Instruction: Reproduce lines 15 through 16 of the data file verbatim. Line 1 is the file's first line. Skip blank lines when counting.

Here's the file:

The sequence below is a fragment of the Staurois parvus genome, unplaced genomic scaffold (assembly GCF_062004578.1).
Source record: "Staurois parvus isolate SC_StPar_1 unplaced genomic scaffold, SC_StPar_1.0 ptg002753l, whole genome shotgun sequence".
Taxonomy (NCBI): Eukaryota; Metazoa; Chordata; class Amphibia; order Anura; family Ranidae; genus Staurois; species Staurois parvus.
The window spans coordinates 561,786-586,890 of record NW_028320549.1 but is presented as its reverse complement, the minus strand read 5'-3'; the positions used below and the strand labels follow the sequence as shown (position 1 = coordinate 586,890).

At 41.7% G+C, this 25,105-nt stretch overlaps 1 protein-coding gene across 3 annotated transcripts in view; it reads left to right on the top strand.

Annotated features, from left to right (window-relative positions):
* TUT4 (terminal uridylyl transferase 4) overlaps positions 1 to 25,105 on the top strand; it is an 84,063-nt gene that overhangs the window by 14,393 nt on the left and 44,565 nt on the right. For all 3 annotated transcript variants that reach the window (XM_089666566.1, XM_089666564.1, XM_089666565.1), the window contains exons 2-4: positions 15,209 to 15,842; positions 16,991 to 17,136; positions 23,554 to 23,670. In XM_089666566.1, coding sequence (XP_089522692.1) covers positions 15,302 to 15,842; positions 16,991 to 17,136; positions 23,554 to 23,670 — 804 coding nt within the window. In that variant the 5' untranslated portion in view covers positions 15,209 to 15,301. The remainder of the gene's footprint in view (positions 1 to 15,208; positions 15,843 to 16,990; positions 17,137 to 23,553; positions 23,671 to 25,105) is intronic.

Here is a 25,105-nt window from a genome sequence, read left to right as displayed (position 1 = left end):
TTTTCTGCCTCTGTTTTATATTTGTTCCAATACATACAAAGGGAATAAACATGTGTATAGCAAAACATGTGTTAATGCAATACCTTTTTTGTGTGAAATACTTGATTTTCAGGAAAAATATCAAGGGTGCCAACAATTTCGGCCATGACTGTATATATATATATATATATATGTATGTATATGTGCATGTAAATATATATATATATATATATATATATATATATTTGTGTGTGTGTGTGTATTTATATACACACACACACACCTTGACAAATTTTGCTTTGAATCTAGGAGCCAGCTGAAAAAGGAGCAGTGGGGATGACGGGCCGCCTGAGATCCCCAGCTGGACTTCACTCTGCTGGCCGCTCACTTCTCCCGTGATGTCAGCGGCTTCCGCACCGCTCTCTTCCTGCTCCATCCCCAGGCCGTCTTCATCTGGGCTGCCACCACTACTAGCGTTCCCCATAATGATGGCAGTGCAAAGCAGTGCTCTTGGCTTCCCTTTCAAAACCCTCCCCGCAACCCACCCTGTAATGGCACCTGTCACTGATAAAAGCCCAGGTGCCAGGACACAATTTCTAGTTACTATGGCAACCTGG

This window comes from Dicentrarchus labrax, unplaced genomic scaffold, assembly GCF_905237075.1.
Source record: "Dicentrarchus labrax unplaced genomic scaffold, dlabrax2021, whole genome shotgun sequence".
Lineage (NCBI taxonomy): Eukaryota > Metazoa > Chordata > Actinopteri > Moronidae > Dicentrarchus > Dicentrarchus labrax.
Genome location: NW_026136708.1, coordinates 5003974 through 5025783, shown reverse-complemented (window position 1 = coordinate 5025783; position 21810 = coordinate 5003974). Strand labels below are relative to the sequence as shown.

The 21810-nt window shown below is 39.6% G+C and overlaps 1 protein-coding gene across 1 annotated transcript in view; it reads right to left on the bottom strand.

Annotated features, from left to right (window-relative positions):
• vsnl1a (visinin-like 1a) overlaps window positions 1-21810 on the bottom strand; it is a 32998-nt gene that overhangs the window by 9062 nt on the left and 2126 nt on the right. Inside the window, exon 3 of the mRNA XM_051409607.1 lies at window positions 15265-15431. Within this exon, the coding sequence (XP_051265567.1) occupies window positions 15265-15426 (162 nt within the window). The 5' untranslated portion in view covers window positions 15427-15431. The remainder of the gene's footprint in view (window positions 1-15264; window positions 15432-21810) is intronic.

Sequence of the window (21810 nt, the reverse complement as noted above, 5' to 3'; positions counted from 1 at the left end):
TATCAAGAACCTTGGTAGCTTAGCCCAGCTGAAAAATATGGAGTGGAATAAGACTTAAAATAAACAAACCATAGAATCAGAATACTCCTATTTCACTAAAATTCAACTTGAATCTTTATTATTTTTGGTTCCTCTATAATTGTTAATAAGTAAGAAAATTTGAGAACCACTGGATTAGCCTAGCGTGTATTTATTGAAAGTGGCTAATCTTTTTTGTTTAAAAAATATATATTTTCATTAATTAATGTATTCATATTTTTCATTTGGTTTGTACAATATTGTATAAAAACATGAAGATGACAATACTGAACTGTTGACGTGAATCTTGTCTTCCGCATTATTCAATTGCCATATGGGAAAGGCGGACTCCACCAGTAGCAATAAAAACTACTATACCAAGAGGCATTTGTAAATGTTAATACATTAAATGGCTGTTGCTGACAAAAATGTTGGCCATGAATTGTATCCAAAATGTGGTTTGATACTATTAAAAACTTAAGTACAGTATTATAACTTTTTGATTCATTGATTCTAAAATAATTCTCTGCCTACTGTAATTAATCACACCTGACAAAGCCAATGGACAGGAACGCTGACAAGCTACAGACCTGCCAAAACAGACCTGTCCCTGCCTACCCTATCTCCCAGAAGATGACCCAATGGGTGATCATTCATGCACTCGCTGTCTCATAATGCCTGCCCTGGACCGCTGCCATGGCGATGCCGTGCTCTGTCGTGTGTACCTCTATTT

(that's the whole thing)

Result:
Annotated features, from left to right (window-relative positions):
• vsnl1a (visinin-like 1a) overlaps window positions 1-21810 on the bottom strand; it is a 32998-nt gene that overhangs the window by 9062 nt on the left and 2126 nt on the right. Inside the window, exon 3 of the mRNA XM_051409607.1 lies at window positions 15265-15431. Within this exon, the coding sequence (XP_051265567.1) occupies window positions 15265-15426 (162 nt within the window). The 5' untranslated portion in view covers window positions 15427-15431. The remainder of the gene's footprint in view (window positions 1-15264; window positions 15432-21810) is intronic.